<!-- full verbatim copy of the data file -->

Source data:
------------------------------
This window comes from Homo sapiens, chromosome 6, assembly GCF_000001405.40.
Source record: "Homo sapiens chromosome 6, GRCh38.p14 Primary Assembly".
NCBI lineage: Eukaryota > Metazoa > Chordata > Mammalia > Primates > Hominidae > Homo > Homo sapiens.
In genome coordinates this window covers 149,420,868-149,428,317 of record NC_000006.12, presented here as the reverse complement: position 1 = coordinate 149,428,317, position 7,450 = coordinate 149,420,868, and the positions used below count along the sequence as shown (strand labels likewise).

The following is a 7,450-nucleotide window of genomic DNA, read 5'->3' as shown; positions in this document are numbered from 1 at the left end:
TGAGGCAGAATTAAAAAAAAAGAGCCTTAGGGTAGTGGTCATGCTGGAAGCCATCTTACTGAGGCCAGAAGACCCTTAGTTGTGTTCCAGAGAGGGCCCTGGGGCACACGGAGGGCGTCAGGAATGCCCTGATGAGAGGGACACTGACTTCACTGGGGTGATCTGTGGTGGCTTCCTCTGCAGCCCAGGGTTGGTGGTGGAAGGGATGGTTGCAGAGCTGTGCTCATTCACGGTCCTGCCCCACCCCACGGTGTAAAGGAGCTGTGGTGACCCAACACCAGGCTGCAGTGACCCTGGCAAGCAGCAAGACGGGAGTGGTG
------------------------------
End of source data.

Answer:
This window comes from Homo sapiens, chromosome 6, assembly GCF_000001405.40.
Source record: "Homo sapiens chromosome 6, GRCh38.p14 Primary Assembly".
NCBI lineage: Eukaryota > Metazoa > Chordata > Mammalia > Primates > Hominidae > Homo > Homo sapiens.
In genome coordinates this window covers 149,420,868-149,428,317 of record NC_000006.12, presented here as the reverse complement: position 1 = coordinate 149,428,317, position 7,450 = coordinate 149,420,868, and the positions used below count along the sequence as shown (strand labels likewise).

The following is a 7,450-nucleotide window of genomic DNA, read 5'->3' as shown; positions in this document are numbered from 1 at the left end:
TGAGGCAGAATTAAAAAAAAAGAGCCTTAGGGTAGTGGTCATGCTGGAAGCCATCTTACTGAGGCCAGAAGACCCTTAGTTGTGTTCCAGAGAGGGCCCTGGGGCACACGGAGGGCGTCAGGAATGCCCTGATGAGAGGGACACTGACTTCACTGGGGTGATCTGTGGTGGCTTCCTCTGCAGCCCAGGGTTGGTGGTGGAAGGGATGGTTGCAGAGCTGTGCTCATTCACGGTCCTGCCCCACCCCACGGTGTAAAGGAGCTGTGGTGACCCAACACCAGGCTGCAGTGACCCTGGCAAGCAGCAAGACGGGAGTGGTG